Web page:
Smart Computer for the Energy Transition
Bayreuth/Jülich, 31 July 2018 – The expansion of renewable energies is increasingly pushing the German electricity grid to its limits. In Northern Germany in particular, large quantities of wind power are fed in: at peak times, this is often more than can be transported via power lines to the south and west of the country, where many large consumers are located. Together with the transmission system operator TenneT TSO GmbH, experts from the Jülich Supercomputing Centre (JSC) have now developed a special computer system. It aims at helping to adapt the electricity grid, which has grown over decades, to the requirements of the energy transition. The grid operator uses computer simulations of the power flows in the grid for the expansion. With the new system, these flows can be accelerated more than 30 times.
TenneT TSO GmbH, based in Bayreuth, is one of four companies in Germany responsible for operating the cross-regional power grid. Experts from the Jülich Supercomputing Centre (JSC) have now developed a hybrid computer system in a three-year cooperation with TenneT: the "Smart Performance Cluster" is specifically tailored to the applications used by the company and provides resources for Windows and Linux software under one interface.
"With the newly developed system, we are able to perform numerous calculations in parallel. This leaves more time to analyse the calculation results in further dimensions and to obtain new findings. Besides, some calculations have only become possible with the introduction of the new system, which is why we consider the cooperation with the JSC to be extraordinarily successful," explains Stefan Schuh, who is responsible for the cooperation on the part of TenneT.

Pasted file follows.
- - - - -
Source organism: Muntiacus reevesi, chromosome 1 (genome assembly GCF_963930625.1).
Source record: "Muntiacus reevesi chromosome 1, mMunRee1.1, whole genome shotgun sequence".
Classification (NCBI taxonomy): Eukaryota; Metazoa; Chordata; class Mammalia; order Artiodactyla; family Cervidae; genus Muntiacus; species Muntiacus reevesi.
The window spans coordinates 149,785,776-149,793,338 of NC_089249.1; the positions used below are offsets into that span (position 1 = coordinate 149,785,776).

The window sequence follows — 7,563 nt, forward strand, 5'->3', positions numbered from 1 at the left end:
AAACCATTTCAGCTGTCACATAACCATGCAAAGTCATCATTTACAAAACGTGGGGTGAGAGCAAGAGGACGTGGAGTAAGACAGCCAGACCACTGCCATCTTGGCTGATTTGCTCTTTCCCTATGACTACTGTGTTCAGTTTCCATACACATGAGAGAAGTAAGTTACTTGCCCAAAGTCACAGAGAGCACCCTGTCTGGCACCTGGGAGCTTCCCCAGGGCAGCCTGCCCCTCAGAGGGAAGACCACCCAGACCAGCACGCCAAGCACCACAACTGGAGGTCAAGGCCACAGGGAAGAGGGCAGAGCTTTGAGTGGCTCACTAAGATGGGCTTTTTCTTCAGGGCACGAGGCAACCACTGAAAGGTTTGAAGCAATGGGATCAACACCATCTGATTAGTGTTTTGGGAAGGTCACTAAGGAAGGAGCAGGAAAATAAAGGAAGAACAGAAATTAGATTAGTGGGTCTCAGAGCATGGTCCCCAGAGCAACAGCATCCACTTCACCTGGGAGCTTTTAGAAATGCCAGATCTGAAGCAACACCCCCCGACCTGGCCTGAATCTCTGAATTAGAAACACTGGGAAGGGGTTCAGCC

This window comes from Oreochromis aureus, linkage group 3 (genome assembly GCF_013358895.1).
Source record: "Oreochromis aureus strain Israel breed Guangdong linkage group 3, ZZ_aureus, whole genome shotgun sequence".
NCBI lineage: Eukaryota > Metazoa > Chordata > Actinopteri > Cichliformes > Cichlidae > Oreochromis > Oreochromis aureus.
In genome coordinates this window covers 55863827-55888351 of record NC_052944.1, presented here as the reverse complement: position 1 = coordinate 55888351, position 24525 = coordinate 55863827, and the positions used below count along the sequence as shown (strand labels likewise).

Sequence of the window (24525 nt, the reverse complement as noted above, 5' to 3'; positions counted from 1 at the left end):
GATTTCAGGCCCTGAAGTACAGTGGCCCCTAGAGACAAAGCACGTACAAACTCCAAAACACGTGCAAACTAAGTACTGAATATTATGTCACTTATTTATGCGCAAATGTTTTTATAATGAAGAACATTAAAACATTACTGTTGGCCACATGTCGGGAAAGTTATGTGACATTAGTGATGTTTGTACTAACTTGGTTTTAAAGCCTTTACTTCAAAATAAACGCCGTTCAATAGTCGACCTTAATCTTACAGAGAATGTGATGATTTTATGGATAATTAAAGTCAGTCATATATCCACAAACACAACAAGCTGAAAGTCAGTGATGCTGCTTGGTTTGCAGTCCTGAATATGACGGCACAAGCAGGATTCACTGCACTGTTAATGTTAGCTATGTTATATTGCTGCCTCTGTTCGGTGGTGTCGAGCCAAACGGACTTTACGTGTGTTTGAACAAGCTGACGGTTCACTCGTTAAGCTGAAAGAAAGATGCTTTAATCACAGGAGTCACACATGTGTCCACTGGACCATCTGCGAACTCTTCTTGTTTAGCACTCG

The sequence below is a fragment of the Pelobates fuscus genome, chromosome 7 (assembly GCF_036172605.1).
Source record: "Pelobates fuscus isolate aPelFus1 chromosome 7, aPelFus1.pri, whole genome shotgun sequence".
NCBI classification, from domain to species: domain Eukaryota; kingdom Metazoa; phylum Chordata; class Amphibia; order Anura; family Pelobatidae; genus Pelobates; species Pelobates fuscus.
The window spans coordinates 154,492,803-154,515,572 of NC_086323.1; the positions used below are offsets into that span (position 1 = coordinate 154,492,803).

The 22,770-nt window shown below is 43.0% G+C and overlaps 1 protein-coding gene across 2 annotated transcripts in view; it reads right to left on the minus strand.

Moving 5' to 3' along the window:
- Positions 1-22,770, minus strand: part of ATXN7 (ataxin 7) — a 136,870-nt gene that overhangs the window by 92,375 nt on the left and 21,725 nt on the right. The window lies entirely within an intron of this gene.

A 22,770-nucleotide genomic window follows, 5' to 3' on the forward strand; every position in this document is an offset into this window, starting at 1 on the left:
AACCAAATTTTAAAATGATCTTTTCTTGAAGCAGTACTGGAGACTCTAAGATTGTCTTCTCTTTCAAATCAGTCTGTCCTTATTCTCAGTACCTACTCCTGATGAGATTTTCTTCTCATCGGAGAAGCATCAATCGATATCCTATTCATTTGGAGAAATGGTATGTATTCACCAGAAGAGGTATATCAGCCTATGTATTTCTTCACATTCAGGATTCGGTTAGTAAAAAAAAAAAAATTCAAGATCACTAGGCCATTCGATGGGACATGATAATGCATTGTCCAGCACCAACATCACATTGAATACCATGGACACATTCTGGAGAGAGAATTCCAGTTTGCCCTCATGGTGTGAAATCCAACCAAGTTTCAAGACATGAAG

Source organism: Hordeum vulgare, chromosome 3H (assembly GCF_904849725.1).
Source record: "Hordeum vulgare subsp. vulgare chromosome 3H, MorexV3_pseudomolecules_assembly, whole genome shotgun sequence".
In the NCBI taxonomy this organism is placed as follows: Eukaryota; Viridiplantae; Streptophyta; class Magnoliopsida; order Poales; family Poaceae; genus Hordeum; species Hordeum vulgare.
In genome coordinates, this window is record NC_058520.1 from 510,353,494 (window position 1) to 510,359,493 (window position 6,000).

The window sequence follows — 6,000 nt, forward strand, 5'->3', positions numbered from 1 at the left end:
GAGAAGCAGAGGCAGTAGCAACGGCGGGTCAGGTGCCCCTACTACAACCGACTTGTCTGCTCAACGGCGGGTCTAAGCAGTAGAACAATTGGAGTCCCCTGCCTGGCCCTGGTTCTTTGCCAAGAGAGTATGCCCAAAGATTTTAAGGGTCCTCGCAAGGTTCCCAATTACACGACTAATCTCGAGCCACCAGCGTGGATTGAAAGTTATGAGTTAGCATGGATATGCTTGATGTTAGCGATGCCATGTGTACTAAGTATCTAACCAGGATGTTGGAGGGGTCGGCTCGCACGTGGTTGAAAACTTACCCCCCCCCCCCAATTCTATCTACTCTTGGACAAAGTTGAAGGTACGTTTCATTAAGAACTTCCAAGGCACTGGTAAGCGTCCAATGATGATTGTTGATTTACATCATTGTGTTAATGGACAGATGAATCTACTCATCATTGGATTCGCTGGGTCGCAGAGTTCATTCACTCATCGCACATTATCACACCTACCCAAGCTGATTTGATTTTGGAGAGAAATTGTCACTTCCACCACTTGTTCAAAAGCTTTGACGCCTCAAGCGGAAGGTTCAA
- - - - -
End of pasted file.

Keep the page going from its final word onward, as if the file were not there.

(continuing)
The grid operator uses extensive simulation tools to plan the construction and dimensioning of new power lines. Due to grid bottlenecks, the output power of power plants, wind turbines and photovoltaic systems must on occasion be temporarily limited in order to stabilise grid operation. However, curtailing of renewable energies only takes place in an emergency, as a last measure, in case of permanent overload. Still, the amount of green electricity, primarily from wind power, which is lost through so-called feed-in management has increased rapidly in recent years. In the record year 2017, it corresponded to about 5 per cent of the total wind power generated.
In 2017, costs of around € 1.4 billion for grid stabilisation incurred across Germany. These are additional expenses which, according to the federal network agency, Bundesnetzagentur, can only be reduced in the long term by expanding the network. For the optimal adaptation and design of new lines, TenneT strives to simulate and optimise the power flows throughout the entire network over a whole year. With the previous technology – the simulation software ran on classic servers – the massive increase in computing power required for this would not have been possible, however, which is also due to the complexity of the German energy system, which has increased enormously in the course of the energy revolution.
Experts of the JSC could now contribute their knowledge in the field of High Performance Computing (HPC) within the scope of a contract work for the TenneT TSO GmbH, developing a system that meets the requirements. Together with an IT service provider and developers of the simulation software, they adapted the TenneT applications for parallel processing by a large number of processors and tailored a parallel computer with intelligent resource management, with which the simulations and other applications can be significantly accelerated, to the requirements of the Bayreuth company.
Dr. Hartmut Fischer
Jülich Supercomputing Centre (JSC)
Tel.: +49 2461 61-8808
Corporate Communications (UK-E)
Tel.: +49 2461 61-4771